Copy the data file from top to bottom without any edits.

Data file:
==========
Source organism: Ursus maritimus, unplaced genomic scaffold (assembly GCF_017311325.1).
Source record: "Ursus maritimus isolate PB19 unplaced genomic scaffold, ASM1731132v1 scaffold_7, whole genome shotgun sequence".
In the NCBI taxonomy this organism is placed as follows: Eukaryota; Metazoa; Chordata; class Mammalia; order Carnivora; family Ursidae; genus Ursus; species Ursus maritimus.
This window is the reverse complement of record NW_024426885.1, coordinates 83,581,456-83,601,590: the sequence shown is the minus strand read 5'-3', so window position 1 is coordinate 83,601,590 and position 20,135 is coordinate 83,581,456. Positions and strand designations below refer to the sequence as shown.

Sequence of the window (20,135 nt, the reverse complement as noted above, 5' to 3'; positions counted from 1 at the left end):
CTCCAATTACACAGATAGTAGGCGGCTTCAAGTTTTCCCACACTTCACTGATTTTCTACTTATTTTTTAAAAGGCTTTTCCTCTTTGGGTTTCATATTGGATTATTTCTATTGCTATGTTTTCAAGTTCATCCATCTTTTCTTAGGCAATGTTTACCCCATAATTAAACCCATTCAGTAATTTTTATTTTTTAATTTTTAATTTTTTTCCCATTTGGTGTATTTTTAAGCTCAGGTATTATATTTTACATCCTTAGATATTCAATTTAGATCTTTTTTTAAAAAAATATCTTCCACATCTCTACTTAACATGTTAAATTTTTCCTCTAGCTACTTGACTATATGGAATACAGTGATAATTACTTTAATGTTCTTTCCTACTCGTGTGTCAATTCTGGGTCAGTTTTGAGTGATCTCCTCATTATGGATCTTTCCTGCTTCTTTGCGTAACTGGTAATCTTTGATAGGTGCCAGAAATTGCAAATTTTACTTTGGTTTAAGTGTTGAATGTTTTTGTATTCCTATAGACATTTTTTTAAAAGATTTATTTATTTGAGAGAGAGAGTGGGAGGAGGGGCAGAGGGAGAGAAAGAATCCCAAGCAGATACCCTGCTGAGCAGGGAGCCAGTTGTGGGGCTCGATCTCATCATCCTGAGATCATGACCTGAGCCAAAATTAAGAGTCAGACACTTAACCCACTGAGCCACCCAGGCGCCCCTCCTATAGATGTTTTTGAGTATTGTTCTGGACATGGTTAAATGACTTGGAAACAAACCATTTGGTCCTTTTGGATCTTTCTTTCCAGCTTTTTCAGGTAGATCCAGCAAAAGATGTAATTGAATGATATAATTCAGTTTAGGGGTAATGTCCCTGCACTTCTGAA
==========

Source organism: Ursus maritimus, unplaced genomic scaffold (assembly GCF_017311325.1).
Source record: "Ursus maritimus isolate PB19 unplaced genomic scaffold, ASM1731132v1 scaffold_7, whole genome shotgun sequence".
In the NCBI taxonomy this organism is placed as follows: Eukaryota; Metazoa; Chordata; class Mammalia; order Carnivora; family Ursidae; genus Ursus; species Ursus maritimus.
This window is the reverse complement of record NW_024426885.1, coordinates 83,581,456-83,601,590: the sequence shown is the minus strand read 5'-3', so window position 1 is coordinate 83,601,590 and position 20,135 is coordinate 83,581,456. Positions and strand designations below refer to the sequence as shown.

Sequence of the window (20,135 nt, the reverse complement as noted above, 5' to 3'; positions counted from 1 at the left end):
CTCCAATTACACAGATAGTAGGCGGCTTCAAGTTTTCCCACACTTCACTGATTTTCTACTTATTTTTTAAAAGGCTTTTCCTCTTTGGGTTTCATATTGGATTATTTCTATTGCTATGTTTTCAAGTTCATCCATCTTTTCTTAGGCAATGTTTACCCCATAATTAAACCCATTCAGTAATTTTTATTTTTTAATTTTTAATTTTTTTCCCATTTGGTGTATTTTTAAGCTCAGGTATTATATTTTACATCCTTAGATATTCAATTTAGATCTTTTTTTAAAAAAATATCTTCCACATCTCTACTTAACATGTTAAATTTTTCCTCTAGCTACTTGACTATATGGAATACAGTGATAATTACTTTAATGTTCTTTCCTACTCGTGTGTCAATTCTGGGTCAGTTTTGAGTGATCTCCTCATTATGGATCTTTCCTGCTTCTTTGCGTAACTGGTAATCTTTGATAGGTGCCAGAAATTGCAAATTTTACTTTGGTTTAAGTGTTGAATGTTTTTGTATTCCTATAGACATTTTTTTAAAAGATTTATTTATTTGAGAGAGAGAGTGGGAGGAGGGGCAGAGGGAGAGAAAGAATCCCAAGCAGATACCCTGCTGAGCAGGGAGCCAGTTGTGGGGCTCGATCTCATCATCCTGAGATCATGACCTGAGCCAAAATTAAGAGTCAGACACTTAACCCACTGAGCCACCCAGGCGCCCCTCCTATAGATGTTTTTGAGTATTGTTCTGGACATGGTTAAATGACTTGGAAACAAACCATTTGGTCCTTTTGGATCTTTCTTTCCAGCTTTTTCAGGTAGATCCAGCAAAAGATGTAATTGAATGATATAATTCAGTTTAGGGGTAATGTCCCTGCACTTCTGAA